3 min read

Repairing Our Attention Span.

Our phones are destroying our attention. Here's 4 simple steps to get it back.
Repairing Our Attention Span.

I'm too good at keyboard shortcuts.

In the blink of an eye, I can open a new tab in Safari, check my Instagram, alt-tab over to YouTube and finish with the news. You know, just in case something important happened in the last 4 minutes. Attention span generally increases with age but I think mine's going backwards.

It's too easy to check things in my subconscious pursuit of dopamine. I put time aside for 30 minutes of focused work which then becomes an hour thanks to unnecessary distractions. Distractions take time. They interrupt my flow and they ultimately reduce the quality of my work. I'm working more but doing less.

I started to think about how my work would benefit from an extra 10% of attention. It would increase focused work, quality output and create more meaningful (less-distracted) time with my loved ones.  So, is this possible? Can we repair our attention span? Thankfully, the answer is a big, relieving yes.

I did some digging and found 4 simple steps to repair our attention span.


It's not sexy, but it works. Research indicates that mindfulness helps focus our "attention spotlight". By studying participants who regularly meditate, psychologists were able to determine that "plasticity in brain and mental function exists throughout life".

Meditation re-wires our brain. And there's no excuse not to start today. Naval Ravikant calls meditation, The Art of Doing Nothing and claims it's our natural state which shouldn't require a course, money or technique. All there is to do is stop and wait for your mind to calm down.


Put aside a chunk of time each day to aggressively concentrate on your most important work. And during that time (which is 1 or 2 hours for me) harness all of your discipline to resist distraction and sprint.

My sweet spot is at 6am before my day starts. I'll get up, stretch and open Notion to write. If I can get 45 minutes of writing in before checking distractions, it sets the tone for my day. It stretches my attention span.

Information diet.

As Mark Manson puts it, only allow yourself to check "nutritious" information. This will filter out unnecessary content so that you can focus on the important stuff.

  • Social media. Ruthlessly unfollow accounts that don't inspire you.
  • News. 90% of news doesn't serve you. For a quick update, check Wikipedia Current Events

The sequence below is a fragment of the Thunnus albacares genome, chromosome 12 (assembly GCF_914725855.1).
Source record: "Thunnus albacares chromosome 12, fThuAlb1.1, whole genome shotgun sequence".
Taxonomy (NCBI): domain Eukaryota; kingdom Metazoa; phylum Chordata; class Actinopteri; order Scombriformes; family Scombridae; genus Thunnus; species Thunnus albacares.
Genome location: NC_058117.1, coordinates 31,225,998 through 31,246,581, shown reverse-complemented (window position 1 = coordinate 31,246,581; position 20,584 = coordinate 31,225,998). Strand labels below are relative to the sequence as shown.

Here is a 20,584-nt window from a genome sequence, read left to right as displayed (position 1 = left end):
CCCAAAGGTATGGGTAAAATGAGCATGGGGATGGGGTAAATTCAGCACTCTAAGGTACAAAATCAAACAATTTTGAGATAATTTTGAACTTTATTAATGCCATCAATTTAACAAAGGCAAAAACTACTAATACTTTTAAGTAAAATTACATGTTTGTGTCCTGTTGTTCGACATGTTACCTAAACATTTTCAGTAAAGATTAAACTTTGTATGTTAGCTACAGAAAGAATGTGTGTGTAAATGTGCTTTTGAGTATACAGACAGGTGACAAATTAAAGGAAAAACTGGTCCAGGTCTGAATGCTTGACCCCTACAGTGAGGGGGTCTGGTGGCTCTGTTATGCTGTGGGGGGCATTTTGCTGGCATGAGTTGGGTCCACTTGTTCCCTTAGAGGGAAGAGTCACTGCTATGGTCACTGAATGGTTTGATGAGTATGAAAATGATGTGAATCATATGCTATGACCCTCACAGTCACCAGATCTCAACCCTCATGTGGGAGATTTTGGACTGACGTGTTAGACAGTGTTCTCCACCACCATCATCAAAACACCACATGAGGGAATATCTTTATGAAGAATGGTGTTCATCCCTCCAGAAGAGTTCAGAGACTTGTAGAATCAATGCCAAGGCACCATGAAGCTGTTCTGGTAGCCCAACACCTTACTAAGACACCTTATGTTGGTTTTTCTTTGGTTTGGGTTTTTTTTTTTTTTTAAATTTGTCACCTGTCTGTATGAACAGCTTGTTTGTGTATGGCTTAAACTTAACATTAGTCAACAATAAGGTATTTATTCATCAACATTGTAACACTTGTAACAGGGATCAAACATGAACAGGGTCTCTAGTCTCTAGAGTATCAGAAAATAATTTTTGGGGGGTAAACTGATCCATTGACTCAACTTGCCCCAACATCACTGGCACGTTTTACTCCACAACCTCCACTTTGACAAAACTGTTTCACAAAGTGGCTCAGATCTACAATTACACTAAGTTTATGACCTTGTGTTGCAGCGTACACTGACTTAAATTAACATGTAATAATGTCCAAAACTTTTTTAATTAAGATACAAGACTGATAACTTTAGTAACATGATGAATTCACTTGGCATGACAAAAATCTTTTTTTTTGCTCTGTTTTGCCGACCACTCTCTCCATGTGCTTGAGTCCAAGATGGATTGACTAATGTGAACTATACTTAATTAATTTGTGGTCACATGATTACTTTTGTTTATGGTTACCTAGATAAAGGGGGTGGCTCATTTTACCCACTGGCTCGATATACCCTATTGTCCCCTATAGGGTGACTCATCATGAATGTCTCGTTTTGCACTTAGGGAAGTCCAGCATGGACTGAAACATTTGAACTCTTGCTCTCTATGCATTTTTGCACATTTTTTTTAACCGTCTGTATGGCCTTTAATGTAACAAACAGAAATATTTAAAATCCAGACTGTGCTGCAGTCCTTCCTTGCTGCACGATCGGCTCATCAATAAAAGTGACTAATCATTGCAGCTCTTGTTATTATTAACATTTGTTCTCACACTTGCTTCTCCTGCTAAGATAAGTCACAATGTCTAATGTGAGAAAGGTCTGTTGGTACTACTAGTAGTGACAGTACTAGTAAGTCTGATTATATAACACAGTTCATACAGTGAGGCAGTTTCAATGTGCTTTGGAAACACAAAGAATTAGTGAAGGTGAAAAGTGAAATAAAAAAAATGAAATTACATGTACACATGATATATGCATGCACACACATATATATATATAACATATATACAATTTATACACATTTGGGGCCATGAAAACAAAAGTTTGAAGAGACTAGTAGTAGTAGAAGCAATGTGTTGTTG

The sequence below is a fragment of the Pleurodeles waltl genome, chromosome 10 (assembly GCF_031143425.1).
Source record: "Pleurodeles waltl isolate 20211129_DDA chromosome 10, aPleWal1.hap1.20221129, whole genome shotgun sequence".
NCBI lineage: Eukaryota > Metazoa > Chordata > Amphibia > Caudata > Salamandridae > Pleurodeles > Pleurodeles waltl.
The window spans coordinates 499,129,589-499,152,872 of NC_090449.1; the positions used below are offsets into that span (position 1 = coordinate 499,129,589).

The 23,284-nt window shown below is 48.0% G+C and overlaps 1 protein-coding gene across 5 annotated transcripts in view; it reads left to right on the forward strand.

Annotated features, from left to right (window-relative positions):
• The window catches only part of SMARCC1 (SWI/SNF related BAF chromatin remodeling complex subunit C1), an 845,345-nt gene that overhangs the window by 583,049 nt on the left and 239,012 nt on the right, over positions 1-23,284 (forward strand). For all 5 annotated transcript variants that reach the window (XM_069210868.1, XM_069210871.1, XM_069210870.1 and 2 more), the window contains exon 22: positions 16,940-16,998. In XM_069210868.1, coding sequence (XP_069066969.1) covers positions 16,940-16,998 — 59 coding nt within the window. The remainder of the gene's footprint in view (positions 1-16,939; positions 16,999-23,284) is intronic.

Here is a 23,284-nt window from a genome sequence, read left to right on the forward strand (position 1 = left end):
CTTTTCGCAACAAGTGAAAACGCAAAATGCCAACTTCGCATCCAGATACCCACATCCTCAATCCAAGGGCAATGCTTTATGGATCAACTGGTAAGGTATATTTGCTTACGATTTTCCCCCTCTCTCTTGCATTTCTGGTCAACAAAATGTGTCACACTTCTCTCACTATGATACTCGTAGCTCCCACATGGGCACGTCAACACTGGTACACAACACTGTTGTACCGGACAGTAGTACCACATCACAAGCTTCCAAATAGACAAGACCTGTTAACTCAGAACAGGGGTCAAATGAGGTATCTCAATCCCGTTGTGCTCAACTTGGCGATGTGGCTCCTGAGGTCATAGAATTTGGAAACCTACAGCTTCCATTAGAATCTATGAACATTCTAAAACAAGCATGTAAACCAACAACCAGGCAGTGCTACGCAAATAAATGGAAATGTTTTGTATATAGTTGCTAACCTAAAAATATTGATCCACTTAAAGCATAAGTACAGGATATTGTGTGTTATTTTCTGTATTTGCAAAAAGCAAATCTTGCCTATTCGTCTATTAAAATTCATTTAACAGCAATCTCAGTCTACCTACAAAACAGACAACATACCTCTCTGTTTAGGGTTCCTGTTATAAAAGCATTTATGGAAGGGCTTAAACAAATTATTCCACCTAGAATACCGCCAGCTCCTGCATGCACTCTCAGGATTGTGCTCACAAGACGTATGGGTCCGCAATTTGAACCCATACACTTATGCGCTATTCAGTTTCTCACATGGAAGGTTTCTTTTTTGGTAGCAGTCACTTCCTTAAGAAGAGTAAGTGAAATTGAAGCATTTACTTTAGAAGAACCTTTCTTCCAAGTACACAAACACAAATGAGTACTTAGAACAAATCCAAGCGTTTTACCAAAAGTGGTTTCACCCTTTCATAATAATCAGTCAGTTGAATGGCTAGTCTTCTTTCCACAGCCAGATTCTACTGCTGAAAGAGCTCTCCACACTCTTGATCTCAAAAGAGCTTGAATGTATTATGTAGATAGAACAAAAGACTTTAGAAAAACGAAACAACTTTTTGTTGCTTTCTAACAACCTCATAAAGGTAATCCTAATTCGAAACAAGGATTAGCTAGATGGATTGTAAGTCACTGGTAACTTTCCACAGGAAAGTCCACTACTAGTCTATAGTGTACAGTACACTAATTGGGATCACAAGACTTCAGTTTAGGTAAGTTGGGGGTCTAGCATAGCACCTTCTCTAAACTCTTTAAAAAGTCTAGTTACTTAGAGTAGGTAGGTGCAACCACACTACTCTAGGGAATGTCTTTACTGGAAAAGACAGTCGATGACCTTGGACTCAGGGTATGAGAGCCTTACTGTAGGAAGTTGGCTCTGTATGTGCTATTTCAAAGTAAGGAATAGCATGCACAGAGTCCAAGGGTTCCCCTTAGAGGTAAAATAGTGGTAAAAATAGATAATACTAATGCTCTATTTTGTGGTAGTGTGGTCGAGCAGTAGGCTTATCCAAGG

• Do you really need the TV on every night? If there's a series I've been recommended, I'll make time to watch it. Otherwise I try not to turn the TV on for the sake of it.
  • Spotify. Your mentor can be a podcast host. Try swapping music for a podcast that expands you and walks you towards your goals.


Now that we're aware of when our attention wanders, it's important to practice disengaging from the distraction.

Researcher Wendy Hasenkamp found that “Understanding the way the brain alternates between focused and distracted states has implications for a wide variety of everyday tasks."

This is the part where we strengthen our attention muscle.

Does this sound familiar? I'll be working away and before I have a moment to realise, I'm scrolling through Instagram and checking notifications. My subconscious mind goes digging for dopamine. Once that happens, we must quickly course correct and return our brain to a focused state. Practicing moments like this will strengthen our focus.

Rapid Summary

  • Meditation will to re-wire the brain to increase attention.
  • Set "sprints" throughout the day to aggressively focus on your most important work.
  • Block out the noise on an information diet.
  • Practice creates habits.

Now I think of this as yoga for my brain. I show up everyday and get on the matt to stretch and strengthen my attention span. My work has started to improve and I feel like I've got more of a handle on time and energy management. Our phones are a weapon of mass distraction and it's our responsibility to fight back.